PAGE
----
The point is that when you have a completely open civil society, and people have a free flow of information, they can triage that information to act themselves. This creates a kind of collective intelligence in which responsibly informed citizens can make decisions that not only protect themselves, but others as well, in a circumstance such as a pandemic.
This open information ecosystem enables the government to have quick, real-time and often innovative responses to citizen concerns.
One example: A young boy posted on our CDC site that he did not want to go to school because his classmates made fun of him for wearing a pink face mask. And so the next day, everybody in the livestream CDC press conference, including our minister of health, wore a pink medical mask. The minister even said that the Pink Panther was his childhood hero. As the images from the press conference spread, that student became the hippest boy in the whole class because he was wearing the same color mask as the medical officers.
My point is that radically trusting citizens accelerates the iteration cycle, especially in a crisis. That is to say, measuring government responses to citizens’ concerns in hours is important because it demonstrates to citizens that they have agenda-setting power. That is the beginning of each and every deliberative space. It’s also important that when we are delivering what citizens want, they must have the information necessary to audit that delivery in an interactive way to trust that it stays on course.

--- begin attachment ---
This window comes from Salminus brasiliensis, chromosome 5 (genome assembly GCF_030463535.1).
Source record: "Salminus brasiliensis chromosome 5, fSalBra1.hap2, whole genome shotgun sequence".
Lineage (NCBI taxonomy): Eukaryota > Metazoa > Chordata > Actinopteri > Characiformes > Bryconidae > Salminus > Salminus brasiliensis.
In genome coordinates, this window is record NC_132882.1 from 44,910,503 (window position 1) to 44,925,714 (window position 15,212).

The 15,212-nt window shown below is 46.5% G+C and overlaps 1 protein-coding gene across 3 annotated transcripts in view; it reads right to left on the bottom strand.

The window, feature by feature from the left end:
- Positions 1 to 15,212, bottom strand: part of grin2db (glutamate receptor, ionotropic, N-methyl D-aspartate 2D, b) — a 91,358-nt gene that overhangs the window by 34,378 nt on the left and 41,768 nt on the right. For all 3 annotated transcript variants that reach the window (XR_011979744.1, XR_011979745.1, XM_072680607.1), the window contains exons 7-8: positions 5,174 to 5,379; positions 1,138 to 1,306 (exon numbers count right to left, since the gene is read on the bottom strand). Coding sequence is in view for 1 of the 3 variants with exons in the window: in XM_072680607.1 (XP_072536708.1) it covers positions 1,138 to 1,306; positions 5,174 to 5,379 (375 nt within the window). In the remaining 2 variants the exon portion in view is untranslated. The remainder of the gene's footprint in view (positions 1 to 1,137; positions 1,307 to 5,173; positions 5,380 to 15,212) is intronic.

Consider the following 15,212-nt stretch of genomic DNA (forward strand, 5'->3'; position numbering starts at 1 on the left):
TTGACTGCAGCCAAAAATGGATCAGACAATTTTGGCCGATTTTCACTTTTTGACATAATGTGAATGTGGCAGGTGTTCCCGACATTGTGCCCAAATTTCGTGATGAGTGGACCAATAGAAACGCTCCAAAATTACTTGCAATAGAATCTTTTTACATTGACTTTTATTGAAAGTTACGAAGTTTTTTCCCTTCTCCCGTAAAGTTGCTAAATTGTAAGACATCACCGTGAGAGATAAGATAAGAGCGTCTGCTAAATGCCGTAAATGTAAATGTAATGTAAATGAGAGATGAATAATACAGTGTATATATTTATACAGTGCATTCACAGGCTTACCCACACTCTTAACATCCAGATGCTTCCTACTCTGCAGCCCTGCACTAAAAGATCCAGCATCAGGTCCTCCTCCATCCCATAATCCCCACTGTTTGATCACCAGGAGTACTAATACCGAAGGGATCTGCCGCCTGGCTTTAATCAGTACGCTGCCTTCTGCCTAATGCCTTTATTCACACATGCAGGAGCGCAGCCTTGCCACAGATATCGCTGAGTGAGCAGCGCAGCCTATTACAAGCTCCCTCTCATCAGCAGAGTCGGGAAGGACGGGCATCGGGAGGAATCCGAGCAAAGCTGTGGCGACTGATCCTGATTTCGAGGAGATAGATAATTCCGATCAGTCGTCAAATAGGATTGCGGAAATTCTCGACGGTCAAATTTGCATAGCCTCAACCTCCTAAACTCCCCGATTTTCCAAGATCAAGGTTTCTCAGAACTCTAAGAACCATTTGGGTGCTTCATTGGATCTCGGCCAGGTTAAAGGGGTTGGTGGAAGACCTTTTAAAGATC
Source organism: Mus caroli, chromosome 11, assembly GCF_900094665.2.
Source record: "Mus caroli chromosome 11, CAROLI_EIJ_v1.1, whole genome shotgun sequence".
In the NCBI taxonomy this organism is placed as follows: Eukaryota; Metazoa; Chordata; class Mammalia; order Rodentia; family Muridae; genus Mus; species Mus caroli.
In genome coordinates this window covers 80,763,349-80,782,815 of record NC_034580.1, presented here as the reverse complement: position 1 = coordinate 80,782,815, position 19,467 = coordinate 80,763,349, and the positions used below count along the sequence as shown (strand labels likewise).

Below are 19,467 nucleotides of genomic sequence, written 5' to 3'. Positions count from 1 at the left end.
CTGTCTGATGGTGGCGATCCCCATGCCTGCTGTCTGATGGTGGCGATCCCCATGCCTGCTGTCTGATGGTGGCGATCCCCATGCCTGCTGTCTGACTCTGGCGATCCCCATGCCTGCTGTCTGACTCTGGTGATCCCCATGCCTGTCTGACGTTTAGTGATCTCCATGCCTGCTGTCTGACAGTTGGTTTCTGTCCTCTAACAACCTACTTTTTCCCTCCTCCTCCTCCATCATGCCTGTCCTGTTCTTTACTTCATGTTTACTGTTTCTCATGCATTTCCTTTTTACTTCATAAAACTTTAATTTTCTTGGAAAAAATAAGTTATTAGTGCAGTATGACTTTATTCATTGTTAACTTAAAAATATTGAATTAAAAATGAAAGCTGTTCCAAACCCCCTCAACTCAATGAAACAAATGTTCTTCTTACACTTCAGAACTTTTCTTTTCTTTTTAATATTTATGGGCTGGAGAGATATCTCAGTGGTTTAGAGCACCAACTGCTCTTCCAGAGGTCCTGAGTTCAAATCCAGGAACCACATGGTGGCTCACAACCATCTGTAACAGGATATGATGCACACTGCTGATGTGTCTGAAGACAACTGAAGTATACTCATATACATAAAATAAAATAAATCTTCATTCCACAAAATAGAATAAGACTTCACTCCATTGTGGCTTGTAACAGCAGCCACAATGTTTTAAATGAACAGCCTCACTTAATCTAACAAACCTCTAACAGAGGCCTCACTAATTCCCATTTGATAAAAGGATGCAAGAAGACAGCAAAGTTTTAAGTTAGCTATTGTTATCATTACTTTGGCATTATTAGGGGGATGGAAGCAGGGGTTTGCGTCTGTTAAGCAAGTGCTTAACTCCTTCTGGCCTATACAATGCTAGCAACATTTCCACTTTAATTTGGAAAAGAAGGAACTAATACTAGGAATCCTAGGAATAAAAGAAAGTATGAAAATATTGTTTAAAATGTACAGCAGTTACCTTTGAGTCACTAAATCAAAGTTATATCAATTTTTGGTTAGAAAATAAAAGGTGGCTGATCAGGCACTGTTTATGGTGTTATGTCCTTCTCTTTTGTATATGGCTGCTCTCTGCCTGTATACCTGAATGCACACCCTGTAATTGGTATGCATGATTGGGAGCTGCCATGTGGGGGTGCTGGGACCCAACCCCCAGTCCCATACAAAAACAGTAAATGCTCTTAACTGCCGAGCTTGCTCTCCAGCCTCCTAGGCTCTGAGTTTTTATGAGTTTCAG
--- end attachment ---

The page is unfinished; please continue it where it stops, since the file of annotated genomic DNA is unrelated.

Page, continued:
Another example of the importance of open information and trust: At the beginning of the pandemic in February last year, the government ramped up the production of medical masks from 2 million to 20 million a day — in a country of 24 million people — and ensured their ready distribution. We did this by coordinating with 6,000 pharmacies across the island. Each and every one agreed to display on their websites their mask availability. From there, we created a real-time map both of where masks could be readily found and also of who needed them most.
When I clicked on the map, I could see in real time the number of older adults looking for masks as well as the addresses, opening hours and quantity of masks each pharmacy had. If a person was queuing in line, they could check the mask inventory every 30 seconds. Once each person obtained a mask, the number would go down. New shipments were also immediately registered as well. The government providing open-source information to citizens to act on their own enabled the rapid and wide diffusion of masks.